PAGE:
What’s on Seattle students’ minds as they talk family, mental health and the holidays


The Mental Health Project is a Seattle Times initiative focused on covering mental and behavioral health issues. It is funded by Ballmer Group, a national organization focused on economic mobility for children and families. The Seattle Times maintains editorial control over work produced by this team.

Family is like a hanging mobile art piece.

It’s got all of these complicated pieces hanging off the center bar. If you tweak one, the rest jiggles for a while and then comes back to where it was. “It maintains its cohesiveness, even as it’s adopting a new space,” said Dr. Larry Wissow, a youth psychiatrist at Seattle Children’s.

Over the course of a 38-minute recorded conversation on a recent Monday, Wissow talked with Nathan Hale High School senior Lily Turner about how to create supportive and nurturing families while answering other students’ questions about family dynamics:

What is a chosen family? How can parents affirm the identities of their nonconforming children? What is family counseling? How can families access mental health resources?

Families can play a significant role in a person’s mental health, and around the holiday season — whether in presence or absence — current and historic family dynamics can feel especially relevant. Since the pandemic began, as more youth began to experience and identify their mental health challenges, many are still searching for the words to understand and communicate their needs.

That’s where Coping 101, a product of Nathan Hale’s C89.5/KNHC radio station fits in. The goal of the student-run podcast, partially sponsored by Seattle Children’s, is to provide a space for young people to get answers to their mental health questions, said Billy Thompson, the station’s director of corporate support.

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This month’s episode offers a glimpse inside the minds of today’s high school students who are grappling with the mental ripple effects from the pandemic and how they seek to relate their experiences to their families. 

“If ever there’s a time when multiple mental health issues collide, it’s during these gatherings,” Thompson said. “When we do get together for Thanksgiving, Christmas and other holidays during the season, how can we understand one another’s mental health differences and support each other and ourselves?”

Despite the ubiquity of mental health conversations, there aren’t many where young people can dive deep and feel comfortable admitting what they don’t know about mental health, Turner said. Other times, issues are brushed off as a joke, stifling more substantial discussions.

“You make a Tik Tok, you make a meme about it. But then at the end of the day, you still have to live with the reality of your mental health or your addiction,” she said. “Having outlets where you can have more serious conversations is important.”

In one exchange during the podcast episode, Turner asked Wissow to define intergenerational trauma and how it impacts a family.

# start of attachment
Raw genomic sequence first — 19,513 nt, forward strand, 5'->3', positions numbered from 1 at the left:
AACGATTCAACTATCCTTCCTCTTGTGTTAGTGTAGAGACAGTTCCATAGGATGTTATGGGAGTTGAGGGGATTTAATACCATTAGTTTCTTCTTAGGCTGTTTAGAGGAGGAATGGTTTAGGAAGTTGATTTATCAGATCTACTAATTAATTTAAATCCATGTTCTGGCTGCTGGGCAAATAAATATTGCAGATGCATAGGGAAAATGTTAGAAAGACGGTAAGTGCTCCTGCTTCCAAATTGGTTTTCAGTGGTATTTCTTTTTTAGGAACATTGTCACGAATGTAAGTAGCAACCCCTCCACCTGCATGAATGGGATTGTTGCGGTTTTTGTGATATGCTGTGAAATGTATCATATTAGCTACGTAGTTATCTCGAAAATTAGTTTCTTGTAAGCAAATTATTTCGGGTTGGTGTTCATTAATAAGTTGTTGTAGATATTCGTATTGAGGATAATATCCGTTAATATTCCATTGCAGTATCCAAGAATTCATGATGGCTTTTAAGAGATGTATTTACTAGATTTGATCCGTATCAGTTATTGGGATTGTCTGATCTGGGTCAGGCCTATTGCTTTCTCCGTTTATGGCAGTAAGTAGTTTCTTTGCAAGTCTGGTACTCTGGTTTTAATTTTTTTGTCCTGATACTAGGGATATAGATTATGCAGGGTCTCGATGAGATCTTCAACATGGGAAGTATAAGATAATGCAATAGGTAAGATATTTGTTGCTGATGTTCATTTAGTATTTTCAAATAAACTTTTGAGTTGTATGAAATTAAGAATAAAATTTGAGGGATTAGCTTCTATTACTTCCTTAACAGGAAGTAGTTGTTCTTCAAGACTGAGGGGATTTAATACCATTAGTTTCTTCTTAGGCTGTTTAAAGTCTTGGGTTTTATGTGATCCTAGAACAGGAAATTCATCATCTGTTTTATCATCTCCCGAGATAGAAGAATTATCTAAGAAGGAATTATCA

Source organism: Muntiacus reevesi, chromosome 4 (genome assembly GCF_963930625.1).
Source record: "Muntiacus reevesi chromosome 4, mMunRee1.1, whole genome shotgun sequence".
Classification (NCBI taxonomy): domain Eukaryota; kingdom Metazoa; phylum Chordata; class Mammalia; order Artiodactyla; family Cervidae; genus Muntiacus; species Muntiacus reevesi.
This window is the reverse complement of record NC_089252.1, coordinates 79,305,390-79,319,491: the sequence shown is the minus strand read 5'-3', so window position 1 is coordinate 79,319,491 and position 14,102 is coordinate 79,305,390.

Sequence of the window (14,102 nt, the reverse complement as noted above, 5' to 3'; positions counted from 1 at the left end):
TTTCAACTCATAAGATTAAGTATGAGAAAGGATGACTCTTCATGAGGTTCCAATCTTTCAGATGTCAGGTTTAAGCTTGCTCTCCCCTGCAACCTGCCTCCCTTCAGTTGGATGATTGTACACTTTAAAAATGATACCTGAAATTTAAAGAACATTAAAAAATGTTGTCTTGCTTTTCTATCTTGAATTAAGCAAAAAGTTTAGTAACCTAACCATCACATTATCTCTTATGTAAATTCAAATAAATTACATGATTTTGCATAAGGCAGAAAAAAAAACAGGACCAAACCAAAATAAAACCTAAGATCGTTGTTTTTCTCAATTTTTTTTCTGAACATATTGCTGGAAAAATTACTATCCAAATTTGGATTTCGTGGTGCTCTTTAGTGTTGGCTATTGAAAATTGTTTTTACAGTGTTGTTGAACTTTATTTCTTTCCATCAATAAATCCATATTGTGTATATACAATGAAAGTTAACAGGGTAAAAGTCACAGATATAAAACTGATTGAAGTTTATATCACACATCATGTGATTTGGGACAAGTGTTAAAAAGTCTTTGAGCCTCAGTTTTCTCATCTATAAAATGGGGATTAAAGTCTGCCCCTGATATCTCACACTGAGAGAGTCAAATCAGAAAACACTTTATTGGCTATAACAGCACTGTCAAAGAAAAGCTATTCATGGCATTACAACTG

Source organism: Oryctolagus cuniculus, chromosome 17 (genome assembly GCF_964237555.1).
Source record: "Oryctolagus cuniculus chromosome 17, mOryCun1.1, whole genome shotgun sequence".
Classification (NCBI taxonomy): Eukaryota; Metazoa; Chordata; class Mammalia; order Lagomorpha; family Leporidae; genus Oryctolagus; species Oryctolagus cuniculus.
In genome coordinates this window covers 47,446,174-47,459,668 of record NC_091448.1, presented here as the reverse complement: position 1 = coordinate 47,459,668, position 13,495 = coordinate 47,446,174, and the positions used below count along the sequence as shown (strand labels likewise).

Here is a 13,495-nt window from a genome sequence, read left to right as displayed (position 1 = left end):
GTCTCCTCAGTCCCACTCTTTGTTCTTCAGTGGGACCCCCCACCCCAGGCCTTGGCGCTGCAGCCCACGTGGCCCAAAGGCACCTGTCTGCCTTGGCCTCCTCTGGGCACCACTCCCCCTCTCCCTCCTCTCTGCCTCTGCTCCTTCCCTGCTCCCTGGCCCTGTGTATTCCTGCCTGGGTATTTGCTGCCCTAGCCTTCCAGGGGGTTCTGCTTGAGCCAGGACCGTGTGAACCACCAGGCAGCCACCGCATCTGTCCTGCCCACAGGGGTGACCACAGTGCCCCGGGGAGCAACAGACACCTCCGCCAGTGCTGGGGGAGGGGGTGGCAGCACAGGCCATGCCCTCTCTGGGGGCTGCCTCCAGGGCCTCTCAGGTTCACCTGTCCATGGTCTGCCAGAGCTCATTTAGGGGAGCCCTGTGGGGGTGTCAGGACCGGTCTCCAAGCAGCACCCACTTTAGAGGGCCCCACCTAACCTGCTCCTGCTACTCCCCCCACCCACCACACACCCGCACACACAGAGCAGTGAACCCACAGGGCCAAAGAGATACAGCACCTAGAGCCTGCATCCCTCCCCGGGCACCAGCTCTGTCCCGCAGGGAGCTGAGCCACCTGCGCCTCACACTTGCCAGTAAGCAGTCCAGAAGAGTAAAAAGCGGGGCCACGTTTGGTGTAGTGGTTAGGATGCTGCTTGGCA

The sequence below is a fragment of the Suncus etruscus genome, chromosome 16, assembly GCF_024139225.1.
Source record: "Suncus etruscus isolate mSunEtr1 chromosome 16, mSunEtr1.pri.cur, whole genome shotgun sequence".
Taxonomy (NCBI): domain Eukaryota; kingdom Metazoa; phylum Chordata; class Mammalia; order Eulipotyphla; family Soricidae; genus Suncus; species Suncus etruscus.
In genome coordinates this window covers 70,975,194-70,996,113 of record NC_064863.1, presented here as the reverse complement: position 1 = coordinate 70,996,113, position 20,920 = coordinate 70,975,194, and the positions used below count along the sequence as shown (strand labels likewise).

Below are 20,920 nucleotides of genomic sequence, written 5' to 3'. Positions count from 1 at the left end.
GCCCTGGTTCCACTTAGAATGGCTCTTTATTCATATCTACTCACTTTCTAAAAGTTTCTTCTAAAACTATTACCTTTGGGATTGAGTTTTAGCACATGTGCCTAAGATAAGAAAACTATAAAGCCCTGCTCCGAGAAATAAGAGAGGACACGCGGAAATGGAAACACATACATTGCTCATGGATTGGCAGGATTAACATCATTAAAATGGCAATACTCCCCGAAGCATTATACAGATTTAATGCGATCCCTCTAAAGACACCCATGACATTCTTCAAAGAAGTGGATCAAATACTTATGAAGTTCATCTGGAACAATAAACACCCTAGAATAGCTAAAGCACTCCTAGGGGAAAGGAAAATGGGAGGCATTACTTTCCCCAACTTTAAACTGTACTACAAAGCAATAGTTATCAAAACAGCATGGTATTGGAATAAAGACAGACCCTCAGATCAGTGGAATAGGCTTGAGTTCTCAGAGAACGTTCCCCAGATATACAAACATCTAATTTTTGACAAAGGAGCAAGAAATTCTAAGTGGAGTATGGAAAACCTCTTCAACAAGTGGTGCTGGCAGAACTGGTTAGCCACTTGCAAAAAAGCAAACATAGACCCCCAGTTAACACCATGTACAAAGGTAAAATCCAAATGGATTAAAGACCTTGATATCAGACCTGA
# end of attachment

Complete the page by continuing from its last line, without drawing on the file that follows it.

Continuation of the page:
Wissow explained that traumatic events that may have happened decades prior to parents or grandparents — often because of their culture or ethnicity — can be transmitted to future generations through genetics and family norms.

For example, parents who survived the Holocaust may have raised children with a sense of uncertainty, a feeling of being an outsider, and stress that such an event could happen again. Wissow said his family avoided talking about traumatic events in their history, which left him feeling isolated.

“It’s very important for us to have a sense of who our ancestors were and how we got to a particular place,” he said. “If people say that it’s too painful, it can be hurtful for our development.”

A good family has frequent communication. The members are able to understand each other, Wissow said. A good method to combat past trauma is to try to understand where your parents came from and what factors play into who they are today, he told the students.

Mental health resources from The Seattle Times

On a hike over the summer, Turner said she talked with friends about intergenerational trauma the entire time without putting a name to it.

“Especially being younger, you don’t always know the scientific terms when you talk about something. And then you hear it and you’re like, wait, that’s what that is,” she said.

In another round of questions, Turner asked Wissow to talk about how substance misuse impacts a family.

He said families may experience a financial cost because substance habits are often expensive and the person experiencing addiction may struggle to get or keep a job. They may also cause emotional or physical harm to other members.

“Many substances disinhibit people and make them irritable, either while they’re using it or when something is wearing off,” Wissow said.

The podcast gives Turner, and other students, a chance to process these questions and conversations:

“Walking through the halls of high school, we know about addiction, we see overdoses, we know about fentanyl. But sometimes it’s hard to have real and honest conversations because so often the reaction from adults is ‘Don’t do drugs.’ And so it’s hard to dive into like, well, what if my parents do drugs? Or what if my friends do drugs? Or how do I help my friend?”

One topic that continues to persist among questions that students submit is around identity.

“There’s always questions about identity and struggling to understand yourself,” Turner said. “My generation is very focused on labels and identity, and so it’s always so interesting to hear so many students also struggle to know who they are or what they are.”

The next podcast episode is scheduled to be released this month and is expected to cover depression and mental health disorders that occur alongside it, like anxiety and substance use.



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